#250 The Passion of New Eve

I was quite excited about reading this (not sure why because I hadn’t heard of the author and the blurb isn’t remarkably outstanding – maybe just because it was something new I hadn’t heard of before) but it was not what I’d expected at all. The Passion of New Eve is the surreal story of Eve/Evelyn, who, at the beginning goes by the latter: a prissy British male whose view of the women he sleeps with is less than flattering. Evelyn (who reminded me of an intolerable Evelyn Waugh creation from Vile Bodies – the name jogged my memory) maintains an unhealthy obsession with the Hollywood starlet “Tristessa” which follows him across the globe when he moves to New York during the opening paragraphs.
The mysterious figure of Tristessa is ever present throughout the novel as a reoccurring motif with the overpowering themes of femininity/male-female relationship running quite obviously through the various subplots. In New York, Evelyn is seduced by/becomes involved with a seventeen year old dancer called Leilah (seduced might be a bit strong: he sees her in a convenience store and follows her frantically across the city while she piece by piece sheds her clothes until they reach her apartment), who he quickly tires of and flees after heartlessly packing her off in a taxi to get a backstreet abortion. As he attempts to drive across America his car breaks down in the desert and he’s captured by a (literally) underground cult of women, who transform him into Eve, surgically making him into the perfect woman.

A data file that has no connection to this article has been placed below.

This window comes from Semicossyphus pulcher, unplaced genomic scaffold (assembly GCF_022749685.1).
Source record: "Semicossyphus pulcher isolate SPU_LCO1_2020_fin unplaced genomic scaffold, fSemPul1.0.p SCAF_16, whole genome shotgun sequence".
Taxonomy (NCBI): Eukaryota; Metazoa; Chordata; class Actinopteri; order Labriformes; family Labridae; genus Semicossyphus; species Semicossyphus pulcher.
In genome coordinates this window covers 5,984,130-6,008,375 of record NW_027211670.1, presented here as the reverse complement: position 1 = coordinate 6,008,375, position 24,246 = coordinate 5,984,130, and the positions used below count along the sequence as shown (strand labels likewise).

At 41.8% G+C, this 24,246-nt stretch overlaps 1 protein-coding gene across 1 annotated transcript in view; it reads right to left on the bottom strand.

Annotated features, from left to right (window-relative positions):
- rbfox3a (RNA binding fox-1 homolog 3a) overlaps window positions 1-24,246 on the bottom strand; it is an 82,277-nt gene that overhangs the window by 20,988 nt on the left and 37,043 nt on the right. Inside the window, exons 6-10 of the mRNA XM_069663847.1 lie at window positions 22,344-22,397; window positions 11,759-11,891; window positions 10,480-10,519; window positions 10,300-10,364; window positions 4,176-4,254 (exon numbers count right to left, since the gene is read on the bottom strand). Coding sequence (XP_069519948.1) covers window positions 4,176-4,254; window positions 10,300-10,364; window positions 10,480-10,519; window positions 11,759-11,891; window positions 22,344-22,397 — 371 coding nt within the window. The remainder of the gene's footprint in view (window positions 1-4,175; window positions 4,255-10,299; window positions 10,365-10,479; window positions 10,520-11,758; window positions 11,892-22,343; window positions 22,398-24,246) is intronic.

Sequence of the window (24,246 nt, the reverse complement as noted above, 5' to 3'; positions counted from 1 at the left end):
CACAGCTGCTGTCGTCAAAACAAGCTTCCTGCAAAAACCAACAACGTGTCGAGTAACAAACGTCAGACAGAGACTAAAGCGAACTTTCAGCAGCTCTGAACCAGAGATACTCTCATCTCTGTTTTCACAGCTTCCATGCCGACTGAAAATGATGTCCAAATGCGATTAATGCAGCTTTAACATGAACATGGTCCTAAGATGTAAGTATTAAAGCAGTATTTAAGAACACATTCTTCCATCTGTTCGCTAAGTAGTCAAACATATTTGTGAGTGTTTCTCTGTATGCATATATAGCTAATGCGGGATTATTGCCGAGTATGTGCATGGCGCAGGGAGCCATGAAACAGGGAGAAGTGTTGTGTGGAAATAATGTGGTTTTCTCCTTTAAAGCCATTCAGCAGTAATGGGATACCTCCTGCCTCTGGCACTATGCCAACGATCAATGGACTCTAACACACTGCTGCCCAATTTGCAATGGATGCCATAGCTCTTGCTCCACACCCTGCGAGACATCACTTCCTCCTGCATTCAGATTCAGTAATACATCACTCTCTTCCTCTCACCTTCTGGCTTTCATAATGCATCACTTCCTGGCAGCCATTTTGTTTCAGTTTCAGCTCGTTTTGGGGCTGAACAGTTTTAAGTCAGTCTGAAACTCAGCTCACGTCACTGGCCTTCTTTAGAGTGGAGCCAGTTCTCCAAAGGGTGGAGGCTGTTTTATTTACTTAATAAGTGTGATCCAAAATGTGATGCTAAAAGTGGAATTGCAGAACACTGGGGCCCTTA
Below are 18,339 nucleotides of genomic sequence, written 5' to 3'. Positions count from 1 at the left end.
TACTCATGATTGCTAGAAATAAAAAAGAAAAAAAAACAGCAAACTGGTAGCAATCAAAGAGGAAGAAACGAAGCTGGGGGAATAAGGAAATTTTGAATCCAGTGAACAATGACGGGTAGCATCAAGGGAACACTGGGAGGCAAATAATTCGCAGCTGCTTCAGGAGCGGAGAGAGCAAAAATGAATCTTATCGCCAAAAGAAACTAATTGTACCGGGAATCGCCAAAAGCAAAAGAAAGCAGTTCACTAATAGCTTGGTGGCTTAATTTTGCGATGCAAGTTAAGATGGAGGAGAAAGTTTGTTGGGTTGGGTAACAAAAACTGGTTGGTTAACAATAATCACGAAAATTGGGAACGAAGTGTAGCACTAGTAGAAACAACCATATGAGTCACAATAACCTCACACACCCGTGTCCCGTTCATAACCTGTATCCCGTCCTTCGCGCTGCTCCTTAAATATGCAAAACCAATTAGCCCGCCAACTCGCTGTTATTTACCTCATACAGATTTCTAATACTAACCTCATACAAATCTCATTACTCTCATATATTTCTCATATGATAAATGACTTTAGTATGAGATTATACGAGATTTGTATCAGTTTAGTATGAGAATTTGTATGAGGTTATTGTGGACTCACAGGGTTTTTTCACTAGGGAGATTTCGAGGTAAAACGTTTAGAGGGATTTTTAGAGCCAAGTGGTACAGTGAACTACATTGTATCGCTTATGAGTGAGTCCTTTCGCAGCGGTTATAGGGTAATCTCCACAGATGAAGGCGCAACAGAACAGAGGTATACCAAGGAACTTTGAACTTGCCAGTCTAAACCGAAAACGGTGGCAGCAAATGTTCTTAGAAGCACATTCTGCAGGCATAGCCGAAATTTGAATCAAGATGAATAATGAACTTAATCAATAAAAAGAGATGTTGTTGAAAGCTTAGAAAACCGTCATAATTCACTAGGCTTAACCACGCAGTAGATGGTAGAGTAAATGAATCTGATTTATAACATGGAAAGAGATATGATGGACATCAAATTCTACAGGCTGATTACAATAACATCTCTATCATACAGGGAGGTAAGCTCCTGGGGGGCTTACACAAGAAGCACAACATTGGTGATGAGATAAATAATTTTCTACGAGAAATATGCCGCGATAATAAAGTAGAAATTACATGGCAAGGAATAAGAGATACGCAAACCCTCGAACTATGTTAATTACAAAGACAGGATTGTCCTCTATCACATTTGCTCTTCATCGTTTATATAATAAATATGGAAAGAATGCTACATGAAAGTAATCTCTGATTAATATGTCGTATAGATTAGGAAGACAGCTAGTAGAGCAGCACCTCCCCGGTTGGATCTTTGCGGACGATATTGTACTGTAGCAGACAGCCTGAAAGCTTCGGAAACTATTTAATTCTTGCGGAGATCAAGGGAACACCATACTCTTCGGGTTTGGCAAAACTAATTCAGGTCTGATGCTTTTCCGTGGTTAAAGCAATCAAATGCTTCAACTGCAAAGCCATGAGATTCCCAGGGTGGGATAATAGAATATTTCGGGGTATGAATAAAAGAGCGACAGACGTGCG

Eve then has to come to terms with being a woman and Evelyn now has to encounter men as a female (the first one that he does after escaping the desert cult being a particularly horrible man, which he finds ironic given his own past treatment of women); with Tristessa looming over everything throughout until eventually making an appearance. The book is so fraught with obvious themes that I would have found it nightmarish to have to study or discuss at university (I’ve never been very good with symbolism or analysis of themes etc). At first I found it too symbolic and Evelyn too obnoxious (and the cult slightly too disturbing) but about 2/3 of the way through I did find myself interested and read the last part quite quickly (after having to force myself to return to it 100 pages in). One of the things that I like about reading through this list is that it forces me to read a lot of books that I wouldn’t otherwise: but this is one of the (admittedly only a few) times that I’ve spent most of a book wondering why it’s on the list – in hindsight I think I can see its worth and it certainly was an interesting read though not one I’d be quick to recommend.


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